Monday, July 02, 2012

Our situational mind

In my blog last week we have seen another instance of how important the situation is for what we do: In a certain sense it is the situation that steers the mind and so what we do. Of course, I do not want to say that only the situation steers our actions, but to a certain degree – and maybe to a high degree – it does. I think that most of us have an image of man, and especially of himself or herself, as a rational being finding his or her way through the world by his or her own choice as long as s/he isn’t hindered by other persons or by physical obstacles and the like. But is that a correct picture? If it was, why then would I have a creative block sometimes, for instance, that I can push away by changing my physical environment for a moment, for example by taking a cup of coffee or walking a few minutes in my garden? If I really had my creative actions in my own hands, why then couldn’t I reshuffle the data in my head or see them from a wider or more abstract perspective on my own, while just staying in my study? No, sometimes we have to change our environment for being able to go on. I think that this is just one instance that shows that the situation guides our actions and doings, at least for a part. Saying it succinctly: It’s not we who find our way through a situation but it is the situation that finds the way for us.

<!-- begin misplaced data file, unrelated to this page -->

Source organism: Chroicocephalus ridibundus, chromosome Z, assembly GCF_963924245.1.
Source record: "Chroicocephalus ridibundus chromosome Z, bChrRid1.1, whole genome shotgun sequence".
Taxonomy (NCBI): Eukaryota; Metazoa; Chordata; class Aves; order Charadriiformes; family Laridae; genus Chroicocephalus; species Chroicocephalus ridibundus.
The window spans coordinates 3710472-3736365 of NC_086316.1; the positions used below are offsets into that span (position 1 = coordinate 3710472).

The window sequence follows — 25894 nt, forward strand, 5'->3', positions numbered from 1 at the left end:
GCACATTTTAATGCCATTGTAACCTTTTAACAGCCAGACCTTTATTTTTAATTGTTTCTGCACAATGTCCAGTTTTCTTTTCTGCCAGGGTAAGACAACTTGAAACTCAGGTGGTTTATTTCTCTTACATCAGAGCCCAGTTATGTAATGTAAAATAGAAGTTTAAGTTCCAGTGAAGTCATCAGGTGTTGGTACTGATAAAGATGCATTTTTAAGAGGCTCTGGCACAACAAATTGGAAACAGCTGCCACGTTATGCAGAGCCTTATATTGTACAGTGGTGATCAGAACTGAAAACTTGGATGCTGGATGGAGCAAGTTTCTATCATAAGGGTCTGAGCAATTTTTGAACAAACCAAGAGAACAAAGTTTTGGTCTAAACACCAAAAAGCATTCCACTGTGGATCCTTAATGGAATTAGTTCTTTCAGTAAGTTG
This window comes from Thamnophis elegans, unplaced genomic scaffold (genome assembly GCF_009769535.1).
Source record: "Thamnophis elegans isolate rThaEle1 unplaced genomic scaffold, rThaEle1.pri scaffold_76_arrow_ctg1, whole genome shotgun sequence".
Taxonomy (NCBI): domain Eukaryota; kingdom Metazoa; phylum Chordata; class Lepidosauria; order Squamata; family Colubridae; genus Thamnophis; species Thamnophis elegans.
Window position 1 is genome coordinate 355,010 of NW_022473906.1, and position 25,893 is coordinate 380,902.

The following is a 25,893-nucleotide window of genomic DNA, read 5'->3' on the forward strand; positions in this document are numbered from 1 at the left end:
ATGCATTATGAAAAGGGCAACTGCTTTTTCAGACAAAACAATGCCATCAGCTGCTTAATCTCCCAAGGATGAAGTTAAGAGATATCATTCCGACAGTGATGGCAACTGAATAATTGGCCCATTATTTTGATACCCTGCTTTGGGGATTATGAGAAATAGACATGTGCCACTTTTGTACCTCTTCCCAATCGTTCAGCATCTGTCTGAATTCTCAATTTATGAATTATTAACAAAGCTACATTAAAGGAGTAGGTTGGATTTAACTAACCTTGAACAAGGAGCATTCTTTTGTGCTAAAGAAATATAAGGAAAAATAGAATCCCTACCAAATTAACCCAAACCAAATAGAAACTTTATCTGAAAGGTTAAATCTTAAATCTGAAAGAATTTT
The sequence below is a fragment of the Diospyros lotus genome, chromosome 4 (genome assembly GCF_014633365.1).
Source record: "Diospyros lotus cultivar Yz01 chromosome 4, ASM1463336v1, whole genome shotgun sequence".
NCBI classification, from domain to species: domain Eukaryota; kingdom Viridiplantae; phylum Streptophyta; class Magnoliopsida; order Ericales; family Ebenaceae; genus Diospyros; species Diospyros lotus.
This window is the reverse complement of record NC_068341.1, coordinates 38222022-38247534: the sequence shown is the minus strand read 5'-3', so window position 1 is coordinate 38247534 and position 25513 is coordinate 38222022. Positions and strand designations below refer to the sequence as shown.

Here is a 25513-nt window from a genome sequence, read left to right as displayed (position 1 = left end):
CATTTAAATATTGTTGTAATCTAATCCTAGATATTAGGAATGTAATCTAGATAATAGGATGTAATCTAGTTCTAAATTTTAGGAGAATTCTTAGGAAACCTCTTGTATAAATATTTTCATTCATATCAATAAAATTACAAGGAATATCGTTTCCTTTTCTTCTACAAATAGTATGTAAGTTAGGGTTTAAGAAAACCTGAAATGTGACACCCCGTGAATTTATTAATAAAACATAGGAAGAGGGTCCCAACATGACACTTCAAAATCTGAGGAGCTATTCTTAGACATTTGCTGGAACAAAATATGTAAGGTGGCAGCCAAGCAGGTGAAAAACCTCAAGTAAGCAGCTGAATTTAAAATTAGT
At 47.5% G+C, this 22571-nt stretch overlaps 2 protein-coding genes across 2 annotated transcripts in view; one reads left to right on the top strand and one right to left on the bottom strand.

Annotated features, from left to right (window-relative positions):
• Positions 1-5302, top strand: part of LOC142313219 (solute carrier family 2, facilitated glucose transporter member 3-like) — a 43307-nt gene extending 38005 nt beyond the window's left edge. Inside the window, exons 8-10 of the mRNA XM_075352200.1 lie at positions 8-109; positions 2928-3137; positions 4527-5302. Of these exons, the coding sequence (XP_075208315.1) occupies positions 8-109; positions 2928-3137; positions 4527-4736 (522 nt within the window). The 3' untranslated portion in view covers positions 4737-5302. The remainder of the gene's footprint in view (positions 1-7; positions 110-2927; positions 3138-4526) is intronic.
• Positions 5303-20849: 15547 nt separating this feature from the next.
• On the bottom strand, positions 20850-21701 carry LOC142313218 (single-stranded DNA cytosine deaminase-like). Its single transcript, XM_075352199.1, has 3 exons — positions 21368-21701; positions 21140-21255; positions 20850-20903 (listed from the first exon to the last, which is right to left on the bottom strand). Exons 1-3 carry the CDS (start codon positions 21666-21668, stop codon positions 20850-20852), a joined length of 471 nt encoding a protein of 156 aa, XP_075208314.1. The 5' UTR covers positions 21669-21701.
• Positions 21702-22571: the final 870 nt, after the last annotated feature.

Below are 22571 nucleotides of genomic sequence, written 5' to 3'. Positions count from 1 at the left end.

In my blogs we have met more instances that support my thesis. One of the most extreme ones has been described and analyzed by Philippe Zimbardo. While not denying that everyone is responsible for his or her own actions, Zimbardo showed that we do many of the cruel things we do because the situation makes us act that way. But the opposite is also true: Most heroes are not heroes by heart but because the situation made them to behave like a hero (more in my blog dated March 14, 2011). We get the same “situational effect”, as I could call it, when we place a person in a dull, non-stimulating environment. The most extreme case of such an environment is a room with white painted walls and without a window but only a single bulb on the ceiling. When a person stays long enough in such a room, s/he becomes mad. In other words: We need stimuli from the environment, anyhow, in order to survive but once they happen to a lower or to a higher degree these stimuli guide also the way we survive, so the line our actions follow, for the better or for the worse. The logic of our actions follows the logic of the situation. However, as I explained at the end of my last blog, once we are aware how creativity works we can create creativity. Here we have an analogue case. Once we are conscious of the way the situation influences us, we can employ this for influencing the situation and for avoiding the pitfalls the situation has dug for us, and bend the situation to our wills … as far as it goes.

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